Experts determine that wing fragment debris from missing MH370

(AP Photo/Lucas Marie, File)

KUALA LUMPUR, Malaysia (AP) — Experts have confirmed that the debris found on Reunion Island last week was that of Malaysia Airlines flight 370 that went missing last year, Malaysia’s prime minister said Wednesday.

“It is with a very heavy heart that I must tell you that an international team of experts has conclusively confirmed that the aircraft debris … is indeed MH370,” Prime Minister Najib Razak told reporters.

The Boeing 777 jetliner disappeared 515 days ago on March 8 while on a flight from Kuala Lumpur to Beijing with 239 people on board. It is believed to have crashed in the Indian Ocean, but the reason remains one of aviation’s biggest mysteries.

The first-ever physical evidence of the aircraft was found on the French territory of Reunion Island in the Indian Ocean, thousands of miles from the site near Australia where the plane is believed to have gone down.

“We now have physical evidence that, as I announced on 24th March last year, flight MH370 tragically ended in the southern Indian Ocean,” Najib said.

“The burden and uncertainty faced by the families during this time has been unspeakable. It is my hope that this confirmation, however tragic and painful, will at least bring certainty to the families and loved ones of the 239 people onboard MH370. They have our deepest sympathy and prayers,” he said.

In this photo dated Wednesday, July 29, 2015, French police officers carry a piece of debris from a plane in Saint-Andre, Reunion Island. Malaysian officials said Sunday, Aug. 2, 2015 that they would seek help from territories near the island where a suspected piece of the missing Malaysia Airlines jet was discovered to try to find more possible debris from the plane. (AP Photo/Lucas Marie, File)
In this photo dated Wednesday, July 29, 2015, French police officers carry a piece of debris from a plane in Saint-Andre, Reunion Island. Malaysian officials said Sunday, Aug. 2, 2015 that they would seek help from territories near the island where a suspected piece of the missing Malaysia Airlines jet was discovered to try to find more possible debris from the plane. (AP Photo/Lucas Marie, File)

Intact and encrusted with barnacles, the metal piece was sent to France for scrutiny by the French civil aviation investigation department known by its acronym BEA, and members from its Malaysian and Australian counterparts.

In a statement, Malaysia Airlines said the part of the plane’s wing, known as a “flaperon,” which was found on Reunion Island on July 29 had been confirmed to be of Flight 370.

“Family members of passengers and crew have already been informed and we extend our deepest sympathies to those affected,” it said.

The statement said this “is indeed a major breakthrough for us in resolving the disappearance of MH370. We expect and hope that there would be more objects to be found which would be able to help resolve this mystery.”

At a press conference in Paris, authorities were much more cautious than the Malaysian prime minister. Deputy French Prosecutor Serge Mackowiak didn’t outright confirm that the debris belonged to flight MH370 but said there were strong indications that it was the case.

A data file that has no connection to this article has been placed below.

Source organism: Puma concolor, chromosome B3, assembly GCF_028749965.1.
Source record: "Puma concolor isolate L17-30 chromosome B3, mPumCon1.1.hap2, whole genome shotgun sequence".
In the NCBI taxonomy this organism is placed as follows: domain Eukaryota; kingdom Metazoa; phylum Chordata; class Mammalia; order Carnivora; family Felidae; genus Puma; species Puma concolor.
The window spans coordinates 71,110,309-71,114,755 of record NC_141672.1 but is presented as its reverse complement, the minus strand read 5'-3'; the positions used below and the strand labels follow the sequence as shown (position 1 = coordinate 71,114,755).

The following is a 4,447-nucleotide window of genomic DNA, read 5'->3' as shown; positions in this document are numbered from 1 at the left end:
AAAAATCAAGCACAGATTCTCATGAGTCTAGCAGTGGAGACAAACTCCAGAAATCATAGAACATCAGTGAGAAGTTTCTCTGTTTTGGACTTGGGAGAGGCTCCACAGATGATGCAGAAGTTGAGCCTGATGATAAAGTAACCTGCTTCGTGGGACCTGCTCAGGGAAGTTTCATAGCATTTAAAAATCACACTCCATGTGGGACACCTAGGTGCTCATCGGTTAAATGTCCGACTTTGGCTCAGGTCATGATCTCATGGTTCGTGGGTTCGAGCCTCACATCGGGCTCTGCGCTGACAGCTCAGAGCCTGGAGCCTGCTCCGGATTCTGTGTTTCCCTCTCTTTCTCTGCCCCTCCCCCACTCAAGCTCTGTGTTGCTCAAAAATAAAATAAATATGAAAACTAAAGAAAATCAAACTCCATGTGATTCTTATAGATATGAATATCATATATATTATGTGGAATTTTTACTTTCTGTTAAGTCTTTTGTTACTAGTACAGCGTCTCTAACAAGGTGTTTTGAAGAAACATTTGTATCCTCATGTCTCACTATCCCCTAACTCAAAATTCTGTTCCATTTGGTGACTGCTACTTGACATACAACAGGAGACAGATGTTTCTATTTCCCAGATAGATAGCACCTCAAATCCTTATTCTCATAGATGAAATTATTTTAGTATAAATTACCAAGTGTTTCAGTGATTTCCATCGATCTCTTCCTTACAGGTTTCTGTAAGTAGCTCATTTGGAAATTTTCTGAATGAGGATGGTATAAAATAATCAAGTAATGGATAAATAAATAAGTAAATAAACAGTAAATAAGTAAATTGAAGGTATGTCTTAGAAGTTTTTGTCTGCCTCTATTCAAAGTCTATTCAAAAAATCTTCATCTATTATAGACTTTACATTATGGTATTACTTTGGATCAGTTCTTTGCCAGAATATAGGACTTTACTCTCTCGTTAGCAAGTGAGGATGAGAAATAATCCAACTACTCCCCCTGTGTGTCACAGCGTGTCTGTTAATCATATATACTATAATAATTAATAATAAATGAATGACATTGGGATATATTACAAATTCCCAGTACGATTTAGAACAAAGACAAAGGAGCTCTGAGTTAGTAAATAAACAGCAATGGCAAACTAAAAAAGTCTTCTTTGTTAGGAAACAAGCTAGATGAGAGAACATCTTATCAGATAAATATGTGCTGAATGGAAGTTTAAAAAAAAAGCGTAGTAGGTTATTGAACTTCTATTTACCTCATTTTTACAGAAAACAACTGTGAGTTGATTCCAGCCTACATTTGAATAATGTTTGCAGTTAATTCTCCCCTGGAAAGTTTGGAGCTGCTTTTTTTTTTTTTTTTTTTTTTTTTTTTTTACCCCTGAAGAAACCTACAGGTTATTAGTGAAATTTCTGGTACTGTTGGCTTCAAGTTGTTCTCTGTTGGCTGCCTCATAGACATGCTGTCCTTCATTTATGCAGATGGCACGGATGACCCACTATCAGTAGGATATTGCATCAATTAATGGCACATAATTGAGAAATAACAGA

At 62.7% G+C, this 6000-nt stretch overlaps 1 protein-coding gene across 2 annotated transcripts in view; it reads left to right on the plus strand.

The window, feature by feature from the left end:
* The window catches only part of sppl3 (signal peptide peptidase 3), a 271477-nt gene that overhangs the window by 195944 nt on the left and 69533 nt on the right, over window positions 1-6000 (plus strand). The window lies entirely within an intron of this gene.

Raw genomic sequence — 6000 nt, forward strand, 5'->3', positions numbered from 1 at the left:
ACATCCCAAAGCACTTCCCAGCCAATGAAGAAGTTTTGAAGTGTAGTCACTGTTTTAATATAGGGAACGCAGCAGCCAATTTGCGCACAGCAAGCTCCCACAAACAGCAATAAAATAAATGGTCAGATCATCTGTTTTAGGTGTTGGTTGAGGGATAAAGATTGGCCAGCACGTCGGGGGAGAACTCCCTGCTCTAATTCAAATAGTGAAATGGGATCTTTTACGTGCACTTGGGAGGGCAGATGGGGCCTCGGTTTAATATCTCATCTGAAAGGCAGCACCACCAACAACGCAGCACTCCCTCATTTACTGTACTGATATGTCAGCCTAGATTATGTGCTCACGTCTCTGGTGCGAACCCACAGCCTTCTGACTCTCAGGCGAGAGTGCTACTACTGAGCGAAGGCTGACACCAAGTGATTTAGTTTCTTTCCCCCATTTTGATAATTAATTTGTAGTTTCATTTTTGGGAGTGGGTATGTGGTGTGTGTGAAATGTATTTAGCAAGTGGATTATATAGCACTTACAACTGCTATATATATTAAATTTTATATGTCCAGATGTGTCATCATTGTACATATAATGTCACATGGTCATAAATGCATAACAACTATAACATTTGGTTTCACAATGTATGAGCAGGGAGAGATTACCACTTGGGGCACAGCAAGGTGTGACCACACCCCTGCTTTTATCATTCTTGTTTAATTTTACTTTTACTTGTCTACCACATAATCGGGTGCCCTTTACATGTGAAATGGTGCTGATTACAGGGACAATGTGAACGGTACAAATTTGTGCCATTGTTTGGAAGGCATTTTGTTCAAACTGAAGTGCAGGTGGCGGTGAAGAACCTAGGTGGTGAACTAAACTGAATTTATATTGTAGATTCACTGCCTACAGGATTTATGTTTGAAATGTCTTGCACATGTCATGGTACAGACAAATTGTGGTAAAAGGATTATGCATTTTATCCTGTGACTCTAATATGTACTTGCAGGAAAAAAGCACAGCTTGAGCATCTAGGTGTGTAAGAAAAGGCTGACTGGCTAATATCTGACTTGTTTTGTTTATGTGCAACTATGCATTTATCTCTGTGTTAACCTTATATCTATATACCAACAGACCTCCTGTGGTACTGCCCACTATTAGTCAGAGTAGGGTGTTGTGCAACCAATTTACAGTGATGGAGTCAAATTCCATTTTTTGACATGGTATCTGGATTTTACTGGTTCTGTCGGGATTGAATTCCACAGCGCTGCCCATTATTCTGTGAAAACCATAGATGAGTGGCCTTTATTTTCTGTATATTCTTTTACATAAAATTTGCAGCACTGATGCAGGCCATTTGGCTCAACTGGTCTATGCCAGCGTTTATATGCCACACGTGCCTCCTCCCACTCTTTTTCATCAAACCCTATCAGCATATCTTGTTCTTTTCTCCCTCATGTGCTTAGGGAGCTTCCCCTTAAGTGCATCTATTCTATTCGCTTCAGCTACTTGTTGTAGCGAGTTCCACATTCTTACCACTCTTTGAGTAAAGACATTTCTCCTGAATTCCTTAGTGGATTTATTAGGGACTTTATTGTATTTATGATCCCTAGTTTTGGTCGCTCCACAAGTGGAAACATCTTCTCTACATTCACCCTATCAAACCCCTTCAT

“The very strong conjectures are to be confirmed by complimentary analysis that will begin tomorrow morning,” Mackowiak said. “The experts are conducting their work as fast as they can in order to give complete and reliable information as quickly as possible.”

In addition to confirming the provenance of the 777 flap, analysts say the investigators will examine the metal with high-powered microscopes to gain insight into what caused the plane to go down. It is also not known why the plane turned back from its original flight path and headed in an opposite direction before turning left and flying south over the Indian Ocean for hours.

Jacquita Gomes, 53, holds a portrait of her husband, Patrick Gomes, 56, the in-flight supervisor on the ill fated flight MH370, in their home outside Kuala Lumpur, Malaysia on Wednesday, Aug. 5, 2015. (AP Photo/Joshua Paul)
Jacquita Gomes, 53, holds a portrait of her husband, Patrick Gomes, 56, the in-flight supervisor on the ill fated flight MH370, in their home outside Kuala Lumpur, Malaysia on Wednesday, Aug. 5, 2015. (AP Photo/Joshua Paul)

Jacquita Gomes, the wife of crew member Patrick Gomes, said she was informed by Malaysia Airlines about the news half an hour before Najib’s announcement.

“Now that they have confirmed it as MH370, I know my husband is no longer of this world but they just can’t leave it with this one flaperon. We urge them to continue searching until they find the plane and bring it back,” she said.

“We still need to know what happened. They still need to find the plane. They still need to find the black box to get the truth out,” she said. “It brings some sort of closure but not a complete closure. We don’t know what happened and where the plane went down. It’s not over yet.”

Gomes said she hopes to get her husband’s body back so that the family can give him a proper burial and say goodbye.

She said she watched the announcement on TV with one of her daughters, while her youngest child, a 15-year-old son, was asleep.

“My son doesn’t know yet that his dad is really gone, that he won’t be back,” she said, in tears. “I will have to tell him tomorrow before he goes to school.”

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